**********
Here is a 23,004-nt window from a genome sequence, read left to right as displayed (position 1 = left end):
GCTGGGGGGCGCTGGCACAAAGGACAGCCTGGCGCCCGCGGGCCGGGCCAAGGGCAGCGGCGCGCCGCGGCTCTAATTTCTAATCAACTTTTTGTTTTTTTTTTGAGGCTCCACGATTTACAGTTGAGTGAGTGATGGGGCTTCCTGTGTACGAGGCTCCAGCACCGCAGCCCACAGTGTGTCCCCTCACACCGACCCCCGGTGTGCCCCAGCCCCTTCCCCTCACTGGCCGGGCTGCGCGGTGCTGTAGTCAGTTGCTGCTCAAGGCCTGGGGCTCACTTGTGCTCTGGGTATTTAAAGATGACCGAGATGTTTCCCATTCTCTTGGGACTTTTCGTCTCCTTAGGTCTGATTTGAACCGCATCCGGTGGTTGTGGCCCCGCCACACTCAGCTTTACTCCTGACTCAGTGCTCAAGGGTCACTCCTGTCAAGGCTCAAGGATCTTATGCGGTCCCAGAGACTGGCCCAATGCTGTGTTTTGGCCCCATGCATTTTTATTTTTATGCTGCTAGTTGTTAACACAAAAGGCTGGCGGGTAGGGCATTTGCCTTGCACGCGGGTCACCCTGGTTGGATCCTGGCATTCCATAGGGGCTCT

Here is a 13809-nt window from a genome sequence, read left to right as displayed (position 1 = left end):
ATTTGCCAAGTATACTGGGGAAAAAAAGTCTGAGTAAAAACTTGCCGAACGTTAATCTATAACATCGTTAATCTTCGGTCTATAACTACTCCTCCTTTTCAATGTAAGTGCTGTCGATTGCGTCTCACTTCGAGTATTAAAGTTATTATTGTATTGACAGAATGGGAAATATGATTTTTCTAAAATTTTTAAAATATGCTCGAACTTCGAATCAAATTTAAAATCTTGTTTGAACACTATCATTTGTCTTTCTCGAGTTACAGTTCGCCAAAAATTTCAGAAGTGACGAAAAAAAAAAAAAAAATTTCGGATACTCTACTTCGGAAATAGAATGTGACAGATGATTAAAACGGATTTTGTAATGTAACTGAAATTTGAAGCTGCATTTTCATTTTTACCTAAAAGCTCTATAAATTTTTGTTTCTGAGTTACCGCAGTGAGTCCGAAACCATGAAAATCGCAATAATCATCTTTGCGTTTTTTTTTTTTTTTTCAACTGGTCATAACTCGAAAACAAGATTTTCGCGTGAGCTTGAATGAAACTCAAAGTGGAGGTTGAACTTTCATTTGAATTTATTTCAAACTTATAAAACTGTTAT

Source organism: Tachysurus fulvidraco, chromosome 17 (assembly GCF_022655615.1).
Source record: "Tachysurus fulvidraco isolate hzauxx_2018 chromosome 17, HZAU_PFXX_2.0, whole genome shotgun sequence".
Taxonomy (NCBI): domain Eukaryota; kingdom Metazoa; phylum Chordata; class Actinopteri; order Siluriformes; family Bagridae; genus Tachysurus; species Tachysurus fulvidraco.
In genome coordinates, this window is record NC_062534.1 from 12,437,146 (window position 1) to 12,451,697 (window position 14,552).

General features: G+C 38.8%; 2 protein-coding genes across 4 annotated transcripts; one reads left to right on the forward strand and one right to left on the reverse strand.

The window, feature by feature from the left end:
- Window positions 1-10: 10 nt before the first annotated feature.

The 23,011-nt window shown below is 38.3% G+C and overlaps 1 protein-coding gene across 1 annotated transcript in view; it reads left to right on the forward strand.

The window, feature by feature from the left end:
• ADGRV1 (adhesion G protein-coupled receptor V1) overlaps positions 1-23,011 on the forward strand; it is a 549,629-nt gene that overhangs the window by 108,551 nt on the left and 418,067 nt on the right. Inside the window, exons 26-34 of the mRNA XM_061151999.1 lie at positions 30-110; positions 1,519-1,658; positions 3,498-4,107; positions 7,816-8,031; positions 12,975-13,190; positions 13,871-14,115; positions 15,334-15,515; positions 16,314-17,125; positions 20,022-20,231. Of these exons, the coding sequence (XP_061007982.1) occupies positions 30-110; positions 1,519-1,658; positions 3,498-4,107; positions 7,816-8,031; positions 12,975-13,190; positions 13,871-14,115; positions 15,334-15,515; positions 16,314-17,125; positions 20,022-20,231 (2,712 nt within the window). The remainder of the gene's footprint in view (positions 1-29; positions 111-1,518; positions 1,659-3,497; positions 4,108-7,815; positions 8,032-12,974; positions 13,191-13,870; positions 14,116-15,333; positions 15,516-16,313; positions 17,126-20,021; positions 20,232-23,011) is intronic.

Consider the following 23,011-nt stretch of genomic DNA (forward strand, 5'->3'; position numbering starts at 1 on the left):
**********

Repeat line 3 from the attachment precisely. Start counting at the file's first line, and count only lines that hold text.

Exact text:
Here is a 13809-nt window from a genome sequence, read left to right as displayed (position 1 = left end):